of section 240.30(1) of the New York State Penal Law as it applies to
nonthreatening materials protected by the First Amendment."Vives v. City of
New York, 02 Civ. 6646, Certification Order (S.D.N.Y. Mar. 21, 2003). Despite
the Certification Order, the State of New York did not appear in the District
Court to defend the constitutionality of section 240.30(1). See Vives v. City of
New York, 305 F.Supp.2d 289, 293 n. 3 (S.D.N.Y.2003). We notified the
Attorney General of this appeal, but the Attorney General, in a letter from
Caitlin Hannigan, New York State Solicitor General, dated October 22, 2004,
has again declined to appear and does not defend the constitutionality of section
240.30(1) to this Court.

New York Penal Law 240.30 provides in relevant part:

A person is guilty of aggravated harassment in the second degree when, with
intent to harass, annoy, threaten or alarm another person, he or she: (1) Either
(a) communicates with a person, anonymously or otherwise, by telephone, or by
telegraph, mail or any other form of written communication, in a manner likely
to cause annoyance or alarm; or (b) causes a communication to be initiated by
mechanical or electronic means or otherwise with a person, anonymously or
otherwise, by telephone, or by telegraph, mail or any other form of written
communication, in a manner likely to cause annoyance or alarm.

See Dupont, 486 N.Y.S.2d at 177 ("Count 10 of the indictment was an overly
broad effort to apply 240.30[,].... [and] is unconstitutional as applied in this
instance."). "While [the Dupont Court] may have purported to declare [section
240.30] facially invalid, it is not entirely clear that it did so and in any event
does not render invalid all prosecutions under the statute." Schlagler v. Phillips,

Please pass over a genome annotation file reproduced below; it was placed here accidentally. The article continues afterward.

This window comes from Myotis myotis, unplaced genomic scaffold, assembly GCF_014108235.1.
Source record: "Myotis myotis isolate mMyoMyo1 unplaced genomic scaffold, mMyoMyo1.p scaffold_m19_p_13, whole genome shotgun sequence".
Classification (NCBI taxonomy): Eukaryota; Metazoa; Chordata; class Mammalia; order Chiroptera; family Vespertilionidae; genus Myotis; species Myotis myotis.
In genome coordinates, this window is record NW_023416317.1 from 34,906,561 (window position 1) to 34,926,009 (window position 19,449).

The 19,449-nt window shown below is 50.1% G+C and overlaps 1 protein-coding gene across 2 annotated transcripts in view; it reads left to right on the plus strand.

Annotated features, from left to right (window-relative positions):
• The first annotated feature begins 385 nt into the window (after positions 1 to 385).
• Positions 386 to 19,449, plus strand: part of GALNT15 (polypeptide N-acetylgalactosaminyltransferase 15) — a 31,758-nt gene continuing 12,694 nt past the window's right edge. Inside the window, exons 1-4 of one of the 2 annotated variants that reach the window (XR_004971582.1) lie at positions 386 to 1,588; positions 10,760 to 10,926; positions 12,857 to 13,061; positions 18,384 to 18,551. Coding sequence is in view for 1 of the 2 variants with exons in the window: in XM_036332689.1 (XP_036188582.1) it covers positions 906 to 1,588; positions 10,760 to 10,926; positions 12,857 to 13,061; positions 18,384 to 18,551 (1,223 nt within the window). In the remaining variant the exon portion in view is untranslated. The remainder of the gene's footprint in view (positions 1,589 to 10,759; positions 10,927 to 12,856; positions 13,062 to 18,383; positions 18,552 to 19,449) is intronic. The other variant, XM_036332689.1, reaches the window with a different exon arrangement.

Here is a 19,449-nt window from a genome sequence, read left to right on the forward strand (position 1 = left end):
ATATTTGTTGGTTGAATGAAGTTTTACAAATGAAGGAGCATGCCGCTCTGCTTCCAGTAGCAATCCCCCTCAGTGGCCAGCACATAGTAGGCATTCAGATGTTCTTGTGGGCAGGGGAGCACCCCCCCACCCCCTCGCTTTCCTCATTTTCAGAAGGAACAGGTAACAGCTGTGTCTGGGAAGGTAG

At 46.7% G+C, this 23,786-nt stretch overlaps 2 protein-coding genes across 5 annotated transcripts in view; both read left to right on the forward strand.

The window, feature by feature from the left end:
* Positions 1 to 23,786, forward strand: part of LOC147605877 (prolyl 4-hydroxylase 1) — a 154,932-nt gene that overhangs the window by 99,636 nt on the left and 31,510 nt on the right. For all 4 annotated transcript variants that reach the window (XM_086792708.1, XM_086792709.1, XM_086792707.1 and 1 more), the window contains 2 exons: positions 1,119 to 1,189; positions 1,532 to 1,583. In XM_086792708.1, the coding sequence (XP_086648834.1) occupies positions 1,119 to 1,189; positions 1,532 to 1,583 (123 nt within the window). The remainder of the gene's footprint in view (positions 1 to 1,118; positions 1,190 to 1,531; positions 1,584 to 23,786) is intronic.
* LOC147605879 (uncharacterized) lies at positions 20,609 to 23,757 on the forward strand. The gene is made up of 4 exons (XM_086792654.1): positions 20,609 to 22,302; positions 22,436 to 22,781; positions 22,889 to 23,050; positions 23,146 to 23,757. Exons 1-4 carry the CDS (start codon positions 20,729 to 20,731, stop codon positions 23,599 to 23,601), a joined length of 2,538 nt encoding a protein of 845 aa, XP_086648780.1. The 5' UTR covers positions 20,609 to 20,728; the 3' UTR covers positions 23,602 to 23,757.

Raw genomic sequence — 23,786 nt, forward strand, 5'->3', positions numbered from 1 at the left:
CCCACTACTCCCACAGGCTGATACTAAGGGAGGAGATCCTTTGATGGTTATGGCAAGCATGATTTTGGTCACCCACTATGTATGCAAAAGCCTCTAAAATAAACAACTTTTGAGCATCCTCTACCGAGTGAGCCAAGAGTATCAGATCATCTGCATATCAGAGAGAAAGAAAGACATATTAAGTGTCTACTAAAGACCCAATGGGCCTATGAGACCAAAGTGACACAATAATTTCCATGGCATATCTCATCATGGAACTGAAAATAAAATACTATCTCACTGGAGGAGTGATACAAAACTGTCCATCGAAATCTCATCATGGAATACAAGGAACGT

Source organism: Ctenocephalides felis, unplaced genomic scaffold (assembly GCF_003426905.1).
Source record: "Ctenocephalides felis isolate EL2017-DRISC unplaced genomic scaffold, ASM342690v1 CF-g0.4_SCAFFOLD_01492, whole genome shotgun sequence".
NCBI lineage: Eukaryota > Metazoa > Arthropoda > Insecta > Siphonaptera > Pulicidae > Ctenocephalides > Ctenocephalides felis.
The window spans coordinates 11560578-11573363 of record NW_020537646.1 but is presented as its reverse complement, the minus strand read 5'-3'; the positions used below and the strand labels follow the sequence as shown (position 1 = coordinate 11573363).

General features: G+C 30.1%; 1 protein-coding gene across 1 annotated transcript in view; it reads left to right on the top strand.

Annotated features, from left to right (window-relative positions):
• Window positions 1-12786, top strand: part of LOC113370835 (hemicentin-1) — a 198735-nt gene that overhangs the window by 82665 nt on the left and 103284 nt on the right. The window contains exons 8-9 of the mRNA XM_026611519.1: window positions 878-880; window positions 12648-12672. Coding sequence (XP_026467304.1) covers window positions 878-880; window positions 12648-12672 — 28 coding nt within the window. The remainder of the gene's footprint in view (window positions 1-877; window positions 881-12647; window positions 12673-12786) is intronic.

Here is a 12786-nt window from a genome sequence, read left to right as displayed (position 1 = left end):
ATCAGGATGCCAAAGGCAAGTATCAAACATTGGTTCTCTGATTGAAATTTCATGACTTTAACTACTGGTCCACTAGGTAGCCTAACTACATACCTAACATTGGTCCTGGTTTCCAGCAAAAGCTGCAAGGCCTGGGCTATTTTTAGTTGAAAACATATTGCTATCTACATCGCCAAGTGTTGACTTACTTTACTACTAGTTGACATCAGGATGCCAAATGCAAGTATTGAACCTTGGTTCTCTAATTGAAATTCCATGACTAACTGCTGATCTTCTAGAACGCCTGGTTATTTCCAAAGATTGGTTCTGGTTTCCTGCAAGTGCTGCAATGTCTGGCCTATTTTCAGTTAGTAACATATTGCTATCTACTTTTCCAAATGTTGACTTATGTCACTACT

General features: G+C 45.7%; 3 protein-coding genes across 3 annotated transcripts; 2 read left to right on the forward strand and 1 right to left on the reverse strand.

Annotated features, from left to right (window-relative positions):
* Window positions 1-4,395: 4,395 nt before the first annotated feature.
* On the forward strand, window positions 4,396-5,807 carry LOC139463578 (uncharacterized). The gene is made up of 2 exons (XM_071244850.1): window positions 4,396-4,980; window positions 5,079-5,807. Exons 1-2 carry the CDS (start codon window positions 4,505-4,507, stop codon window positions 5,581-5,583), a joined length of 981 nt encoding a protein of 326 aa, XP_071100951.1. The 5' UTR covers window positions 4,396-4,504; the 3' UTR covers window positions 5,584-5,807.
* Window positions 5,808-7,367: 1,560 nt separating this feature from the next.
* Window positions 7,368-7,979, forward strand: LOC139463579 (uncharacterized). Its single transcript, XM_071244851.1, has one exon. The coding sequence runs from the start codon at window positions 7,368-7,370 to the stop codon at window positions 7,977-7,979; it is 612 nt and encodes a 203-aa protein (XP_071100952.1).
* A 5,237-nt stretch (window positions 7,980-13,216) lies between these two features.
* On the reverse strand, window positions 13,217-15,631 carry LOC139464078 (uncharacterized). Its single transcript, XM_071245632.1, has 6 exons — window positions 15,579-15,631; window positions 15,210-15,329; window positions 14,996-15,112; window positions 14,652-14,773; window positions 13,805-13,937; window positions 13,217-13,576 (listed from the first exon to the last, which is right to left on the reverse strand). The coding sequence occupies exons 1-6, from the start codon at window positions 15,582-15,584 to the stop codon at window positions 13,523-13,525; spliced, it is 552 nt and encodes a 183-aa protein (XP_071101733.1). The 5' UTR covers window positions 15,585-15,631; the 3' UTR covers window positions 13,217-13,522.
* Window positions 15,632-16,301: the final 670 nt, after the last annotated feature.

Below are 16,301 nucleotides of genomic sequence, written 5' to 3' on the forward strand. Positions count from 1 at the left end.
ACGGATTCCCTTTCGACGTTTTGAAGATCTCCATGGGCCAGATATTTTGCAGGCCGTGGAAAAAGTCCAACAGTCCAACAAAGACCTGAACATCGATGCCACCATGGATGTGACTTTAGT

166 F.3d 439, 443 (2d Cir.1999).

Dietze involved N.Y. Penal Law 240.25(2), which criminalized the use of
"abusive or obscene language" "with the intent to harass, annoy or alarm
another person." Though section 240.25 is similar in form to section 240.30, the
Court of Appeals' conclusion that section 240.25(2) ran afoul of the First
Amendment, Dietze, 75 N.Y.2d at 50 & n. 1, 550 N.Y.S.2d 595, 549 N.E.2d
1166, is not dispositive of 240.30(1)'s constitutionality, which does not
criminalize a particular class of words.

In reversing the District Court's conclusion that section 240.30(1) had

previously been declared unconstitutional, and thus that "prosecution [under it]
was brought in bad faith," we specifically stated that "there has been no
conclusive determination that section 240.30(1) is unconstitutional" and
declined to reach the question of the section's constitutionalitySchlagler, 166
F.3d at 443.

InMangano, moreover, the New York Court of Appeals did not declare section
240.30(1) unconstitutional. After citing a prior case in which the Court had
confirmed that section 240.30 was constitutional as applied to the facts therein,
People v. Shack, 86 N.Y.2d 529, 634 N.Y.S.2d 660, 658 N.E.2d 706 (1995), the
Court said that, on the facts in Mangano,"[w]e cannot agree with the People's
argument that appellant's messages fall within any of the proscribable classes of
speech or conduct," Mangano, 100 N.Y.2d at 571, 764 N.Y.S.2d 379, 796
N.E.2d 470.

Although the constitutionality of section 240.30(1) was not properly presented

to us, Judge Cardamone takes issue with our decision not to address the penal
provision's constitutionality. We do not reach the constitutional question
because we are reluctant to pass on the issue indicta and because the parties did
not genuinely dispute the constitutionality of section 240.30(1) either in the
District Court or on appeal. See Ehrlich, 348 F.3d at 56-60; Horne v. Coughlin,
191 F.3d 244, 246-50 (2d Cir.1999). Judge Cardamone states that "the majority
cannot reasonably declare that the parties did not address this issue," post, at
137. Yet defendants concede in their opening brief that they "took no position
in the District Court with respect to the constitutionality of P.L. 240.30(1),"
and that, though they "believe that the statute was and is constitutional," instead
of defending that position, they stress their view that "this Court need not